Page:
• . . . which pays the full redemption price for the beloved. To purchase those upon whom he had set his love, the Son paid all that was necessary. The Good Shepherd said, "I lay down my life for the sheep" (Jn 10.15). Blood must be spilt, a life must be given, and Christ held back nothing of himself in making atonement for those he loved.
  • . . . that maintains a prayerful interest. Too often love wanes - ardent protestations give way to lukewarm demonstrations. But not with Christ: he ever lives to make intercession for his people (Heb 7.25). Having died for us, he lives for us, and we are the constant objects of his perfect prayers. Have you stopped to consider: the risen Lord of Glory has prayed for you today? What a wonder!
  • . . . that secures us absolutely. Christ's love is the ground of our certainty, it is the crimson cord that binds us forever to God. "Who shall separate us from the love of Christ? . . . we are more than conquerors through him who loved us. For I am persuaded that neither death nor life, nor angels nor principalities nor powers, nor things present nor things to come, nor height nor depth, nor any other created thing, shall be able to separate us from the love of God which is in Christ Jesus our Lord" (Rom 8.35-39). Having been so loved, it is not possible for you to cease being so loved.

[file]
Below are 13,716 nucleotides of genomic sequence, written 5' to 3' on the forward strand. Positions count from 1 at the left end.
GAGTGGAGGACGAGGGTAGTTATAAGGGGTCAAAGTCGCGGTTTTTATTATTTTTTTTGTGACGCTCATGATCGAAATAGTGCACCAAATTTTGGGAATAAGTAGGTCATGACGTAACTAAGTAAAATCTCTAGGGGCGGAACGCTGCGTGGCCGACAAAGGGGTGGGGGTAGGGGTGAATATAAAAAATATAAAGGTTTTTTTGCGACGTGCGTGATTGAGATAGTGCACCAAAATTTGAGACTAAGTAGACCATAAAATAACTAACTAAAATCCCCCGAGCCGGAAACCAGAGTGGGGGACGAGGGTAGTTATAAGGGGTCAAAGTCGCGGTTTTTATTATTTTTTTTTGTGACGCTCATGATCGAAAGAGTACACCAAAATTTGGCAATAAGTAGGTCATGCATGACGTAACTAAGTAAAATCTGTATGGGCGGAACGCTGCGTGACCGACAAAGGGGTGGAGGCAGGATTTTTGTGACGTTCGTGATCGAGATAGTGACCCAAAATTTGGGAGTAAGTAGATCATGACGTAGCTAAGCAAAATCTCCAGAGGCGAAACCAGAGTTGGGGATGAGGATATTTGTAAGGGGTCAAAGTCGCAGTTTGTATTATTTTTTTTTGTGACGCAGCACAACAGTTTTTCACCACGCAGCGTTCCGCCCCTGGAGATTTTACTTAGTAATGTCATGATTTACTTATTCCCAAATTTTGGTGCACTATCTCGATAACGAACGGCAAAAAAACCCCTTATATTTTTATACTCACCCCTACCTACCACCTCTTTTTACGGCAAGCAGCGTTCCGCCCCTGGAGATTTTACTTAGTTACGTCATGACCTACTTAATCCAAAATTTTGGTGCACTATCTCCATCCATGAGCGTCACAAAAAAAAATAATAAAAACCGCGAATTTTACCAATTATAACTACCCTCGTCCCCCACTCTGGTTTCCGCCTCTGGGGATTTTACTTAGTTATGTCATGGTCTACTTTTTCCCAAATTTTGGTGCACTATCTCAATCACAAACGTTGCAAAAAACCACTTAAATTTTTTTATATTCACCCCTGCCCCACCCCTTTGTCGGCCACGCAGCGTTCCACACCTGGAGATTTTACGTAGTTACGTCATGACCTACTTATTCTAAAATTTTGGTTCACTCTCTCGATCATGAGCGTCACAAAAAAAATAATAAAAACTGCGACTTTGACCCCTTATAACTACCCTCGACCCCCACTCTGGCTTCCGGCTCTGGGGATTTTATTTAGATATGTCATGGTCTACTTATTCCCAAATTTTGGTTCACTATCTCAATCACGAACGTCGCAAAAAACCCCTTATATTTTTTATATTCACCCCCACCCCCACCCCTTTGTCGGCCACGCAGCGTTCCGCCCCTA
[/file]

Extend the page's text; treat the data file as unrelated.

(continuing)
• . . . that will not ignore sin in us. Perhaps you have never considered what an act of love it is that the Lord cares about your sin: "As many as I love, I rebuke and chasten" (Rev 3.19). A love that does not care about the foul presence of sin in its object is not really love: it would be like saying that you love someone, but are happy for them to live in filth.